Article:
The So Cal Women’s Health Conference celebrated it’s 15th year with their annual event that attracted more than 1,500 people. The expo, which was held at the Pasadena Civic Center and hosted by the Community Women Vital Voices, featured workshops designed to promote a healthy lifestyle.
“Our goal is to empower women and men to live a much healthier life,” said Monique Stennis. “It’s a day in which people are exposed to health experts, and finding out what they can do to improve their risk to [fight] illness and diseases. It’s all about empowerment and education. We all have to be advocates of our own health, and to be advocates to our own health we must first be educated.”
The Community Women Vital Voices started in 1996 as a direct result of bringing women together to focus on issues that impact our various communities. With a focus on policy, arts, health and women–the organization offers a quarterly speaker series featuring health experts.
“This conference empowers women to take control of their bodies and their health,” said Rep. Maxine Waters (D-CA), who was the keynote speaker.
Waters told the crowd that women’s healthcare has come a long way in recent decades.
“A half century ago, this conference would not have happened,” she said. That’s because of the reality of facts like women needing their husband’s permission to get their tubes-tied, Waters recalled.
Women packed more than a dozen workshops including sessions on the best new anti-aging technology, reducing the risk of heart disease, sex after menopause and the health dangers associated with poor dental care.
One new, and very interesting addition to the conference was the Man Cave, which was a space for men to come together and discuss their health needs.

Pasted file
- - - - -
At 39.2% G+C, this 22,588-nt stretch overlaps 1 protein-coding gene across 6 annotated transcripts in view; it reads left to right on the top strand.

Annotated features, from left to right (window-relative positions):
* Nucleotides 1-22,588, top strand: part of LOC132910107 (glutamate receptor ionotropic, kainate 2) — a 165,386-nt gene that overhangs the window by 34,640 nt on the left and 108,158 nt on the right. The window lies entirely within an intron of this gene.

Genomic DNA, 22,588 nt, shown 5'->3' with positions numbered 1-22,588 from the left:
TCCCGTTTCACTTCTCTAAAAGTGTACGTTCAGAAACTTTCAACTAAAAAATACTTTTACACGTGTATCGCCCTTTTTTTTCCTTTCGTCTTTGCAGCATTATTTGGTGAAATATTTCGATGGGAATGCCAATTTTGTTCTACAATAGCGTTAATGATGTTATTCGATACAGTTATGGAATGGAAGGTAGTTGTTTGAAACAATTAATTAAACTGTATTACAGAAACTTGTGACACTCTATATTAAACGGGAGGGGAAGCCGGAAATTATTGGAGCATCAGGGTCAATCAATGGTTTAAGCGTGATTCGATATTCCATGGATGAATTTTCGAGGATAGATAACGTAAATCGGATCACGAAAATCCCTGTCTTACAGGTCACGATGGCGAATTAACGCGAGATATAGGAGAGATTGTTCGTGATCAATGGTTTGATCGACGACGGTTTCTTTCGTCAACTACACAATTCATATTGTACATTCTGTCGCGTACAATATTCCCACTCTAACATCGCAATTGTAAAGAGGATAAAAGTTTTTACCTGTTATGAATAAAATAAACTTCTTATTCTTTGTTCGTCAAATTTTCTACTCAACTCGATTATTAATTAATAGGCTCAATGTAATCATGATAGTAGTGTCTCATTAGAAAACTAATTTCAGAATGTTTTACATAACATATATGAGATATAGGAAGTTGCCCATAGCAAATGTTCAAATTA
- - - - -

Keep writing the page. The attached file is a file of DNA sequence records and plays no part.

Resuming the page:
“Men were able to feel free to let their hair down and have open discussions about things that are maybe difficult to discuss,” said Leonardo Cablayan, Polemarch of Kappa Alpha Psi, Pasadena Alumni Chapter. “Men in general, and African American men specifically, in our assessment, keep those type of issues close to the vest. We don’t visit the doctors as much as we need to. We don’t pay attention to some of the tell-tell signs that might lead to more serious types of illnesses. We tend to tough it out, and we don’t share some of our concerns with too many folks.”
The mancave, which was hosted by Kappa Alpha Psi and Gamma Zeta Boulé of Sigma Pi Phi fraternities, and featured a flat screen television with sports games on, as well as dominoes, card tournaments, and a putting green. The partnering organizations prepared for 100 men, and were pleased when more than 200 men showed up for a day of relaxation while attending health workshops.
“Oddly enough, we had women who wanted to poke their heads in to see what was going on, because it was a unique thing,” Cablayan said. “They wanted to see what we had going on in there.”
For people unable to attend, visit www.socalhealthconference.com for health information. The organization also holds monthly meetings at the Jackie Robinson Center in Pasadena on the last Friday of every month. The meetings feature guest speakers who discuss various health topics. For more information, contact Lena Kennedy at (626) 765-6206.